NEW YORK (HedgeWorld.com)–Preliminary results of Fitch Ratings’ survey of global financial institutions use of credit derivatives found that hedge funds are one of the fastest growing and most influential segments of the market for these products.
As protection buyers, hedge funds make up 5% to 10% of the total market. According to Fitch this influential segment could present “additional challenges to the market related to hedge funds’ propensity for minimal disclosure, their demonstrated ability to influence pricing/liquidity and the potential for increased counterparty risk.”
The survey, however, did not include any hedge funds. Fitch surveyed 200 global banks, insurance companies, reinsurers, financial guarantors and broker-dealers and focused primarily on those selling protection through credit derivatives and collateralized debt obligations.
Fitch found that a surprising level of counterparty risk is concentrated among the top 10 global banks and broker-dealers. “While these institutions generally are solid investment-grade risks, material nonperformance due to financial deterioration or contractual disputes is a potential risk,” said Roger Merritt, managing director of Fitch Ratings, in the statement. The top three bearers of counterparty in this market are: J.P. Morgan, Merrill Lynch and Deutsche Bank. Mr. Merritt also said that although the conventional view is that banks are primarily net buyers of protection, nearly three-quarters of the European banks surveyed are net sellers.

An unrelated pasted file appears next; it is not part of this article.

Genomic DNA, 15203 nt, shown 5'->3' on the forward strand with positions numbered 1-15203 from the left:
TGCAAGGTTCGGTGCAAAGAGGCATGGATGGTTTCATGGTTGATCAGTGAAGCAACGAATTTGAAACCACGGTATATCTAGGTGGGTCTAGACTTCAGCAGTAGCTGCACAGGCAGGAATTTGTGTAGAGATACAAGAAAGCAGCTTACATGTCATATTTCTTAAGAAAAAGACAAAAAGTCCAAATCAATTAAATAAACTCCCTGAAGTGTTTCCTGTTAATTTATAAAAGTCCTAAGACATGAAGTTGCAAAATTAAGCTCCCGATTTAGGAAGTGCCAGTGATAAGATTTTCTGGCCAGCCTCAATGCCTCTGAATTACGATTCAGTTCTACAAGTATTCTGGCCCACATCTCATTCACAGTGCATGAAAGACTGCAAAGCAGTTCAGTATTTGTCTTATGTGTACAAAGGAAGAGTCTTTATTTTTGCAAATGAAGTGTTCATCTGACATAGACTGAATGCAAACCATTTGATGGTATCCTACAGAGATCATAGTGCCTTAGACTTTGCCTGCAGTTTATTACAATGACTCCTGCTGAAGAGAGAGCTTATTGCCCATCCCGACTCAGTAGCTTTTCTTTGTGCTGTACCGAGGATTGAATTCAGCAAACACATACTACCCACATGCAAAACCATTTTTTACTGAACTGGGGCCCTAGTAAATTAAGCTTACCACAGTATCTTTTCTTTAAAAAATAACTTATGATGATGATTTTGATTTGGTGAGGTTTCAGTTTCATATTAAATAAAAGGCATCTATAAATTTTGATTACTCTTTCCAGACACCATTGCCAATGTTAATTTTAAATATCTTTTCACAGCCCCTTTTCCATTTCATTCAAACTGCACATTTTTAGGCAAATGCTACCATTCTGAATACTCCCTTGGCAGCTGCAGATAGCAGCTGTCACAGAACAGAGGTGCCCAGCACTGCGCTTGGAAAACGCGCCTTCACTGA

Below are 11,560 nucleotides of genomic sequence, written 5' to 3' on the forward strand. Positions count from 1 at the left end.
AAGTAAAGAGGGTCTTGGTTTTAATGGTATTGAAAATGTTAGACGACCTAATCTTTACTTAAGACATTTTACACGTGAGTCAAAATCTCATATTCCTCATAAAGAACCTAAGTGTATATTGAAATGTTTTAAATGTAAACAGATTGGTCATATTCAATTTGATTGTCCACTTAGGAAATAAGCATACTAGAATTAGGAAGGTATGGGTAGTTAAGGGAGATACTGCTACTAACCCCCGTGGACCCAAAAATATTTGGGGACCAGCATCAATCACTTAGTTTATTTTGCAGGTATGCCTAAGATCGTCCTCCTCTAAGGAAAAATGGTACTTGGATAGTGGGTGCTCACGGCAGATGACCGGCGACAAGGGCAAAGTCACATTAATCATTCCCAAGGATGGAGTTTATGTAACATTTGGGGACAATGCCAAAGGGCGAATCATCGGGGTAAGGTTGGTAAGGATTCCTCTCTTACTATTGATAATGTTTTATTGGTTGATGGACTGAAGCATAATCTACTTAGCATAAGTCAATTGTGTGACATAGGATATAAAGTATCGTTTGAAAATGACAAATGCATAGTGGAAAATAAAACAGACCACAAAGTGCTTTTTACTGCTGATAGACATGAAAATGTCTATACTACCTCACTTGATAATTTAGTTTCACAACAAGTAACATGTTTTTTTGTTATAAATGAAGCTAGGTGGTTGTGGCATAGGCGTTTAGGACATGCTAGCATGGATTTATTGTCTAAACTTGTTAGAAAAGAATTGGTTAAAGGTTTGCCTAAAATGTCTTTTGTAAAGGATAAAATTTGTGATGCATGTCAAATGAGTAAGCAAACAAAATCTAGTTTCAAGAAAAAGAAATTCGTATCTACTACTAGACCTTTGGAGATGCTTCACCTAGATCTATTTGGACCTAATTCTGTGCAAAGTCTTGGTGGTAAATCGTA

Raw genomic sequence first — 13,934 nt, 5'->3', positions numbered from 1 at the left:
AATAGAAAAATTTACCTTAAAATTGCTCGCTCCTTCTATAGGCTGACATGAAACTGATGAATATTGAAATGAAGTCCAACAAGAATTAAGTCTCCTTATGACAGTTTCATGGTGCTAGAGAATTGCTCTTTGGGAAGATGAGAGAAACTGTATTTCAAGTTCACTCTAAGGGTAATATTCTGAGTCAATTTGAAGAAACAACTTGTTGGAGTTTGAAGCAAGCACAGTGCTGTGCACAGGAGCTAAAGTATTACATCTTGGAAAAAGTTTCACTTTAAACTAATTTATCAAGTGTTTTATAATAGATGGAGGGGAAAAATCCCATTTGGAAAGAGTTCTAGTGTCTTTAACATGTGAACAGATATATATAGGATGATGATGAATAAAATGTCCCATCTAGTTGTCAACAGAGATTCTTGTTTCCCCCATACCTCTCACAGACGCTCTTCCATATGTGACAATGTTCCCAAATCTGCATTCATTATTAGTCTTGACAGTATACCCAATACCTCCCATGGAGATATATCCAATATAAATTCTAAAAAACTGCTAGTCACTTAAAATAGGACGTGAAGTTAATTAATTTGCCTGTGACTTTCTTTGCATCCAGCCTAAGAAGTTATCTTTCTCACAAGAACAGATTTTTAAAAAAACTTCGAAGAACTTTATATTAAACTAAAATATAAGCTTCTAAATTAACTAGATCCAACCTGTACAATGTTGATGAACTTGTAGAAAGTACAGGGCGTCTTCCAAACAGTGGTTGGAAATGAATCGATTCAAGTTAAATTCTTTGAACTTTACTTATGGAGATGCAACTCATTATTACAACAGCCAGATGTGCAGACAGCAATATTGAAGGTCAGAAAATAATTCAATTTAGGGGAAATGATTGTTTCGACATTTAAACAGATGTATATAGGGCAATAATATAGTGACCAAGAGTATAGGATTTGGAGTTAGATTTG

“The banks are using credit derivatives as an integral part of their revenue-generating business,” he explained, “enabling certain European banks to diversify by gaining exposure to regions and sectors where they are underweighted.”
Fitch expects to continue to gather data from companies that have yet to respond, for another 60 to 90 days and stressed that the findings released last week are only preliminary. “A lack of standardized terminology and reporting, while not unexpected given the market’s relative immaturity and the diversity of respondents, does, on balance, make interpretations and comparisons more challenging,” said Managing Director Ian Linnell.
By the grace of regulatory serendipity, within a few days of the release of Fitch’s preliminary findings, the Office of the Comptroller of the Currency (U.S. Treasury) released a report on credit derivatives in which it concluded that national banks are taking on greater credit risks in their portfolios. The OCC said that 19 banks sold protection, i.e. assumed credit risk, covering US$291 billion in credits as of years end, up US$20 billion from the third quarter.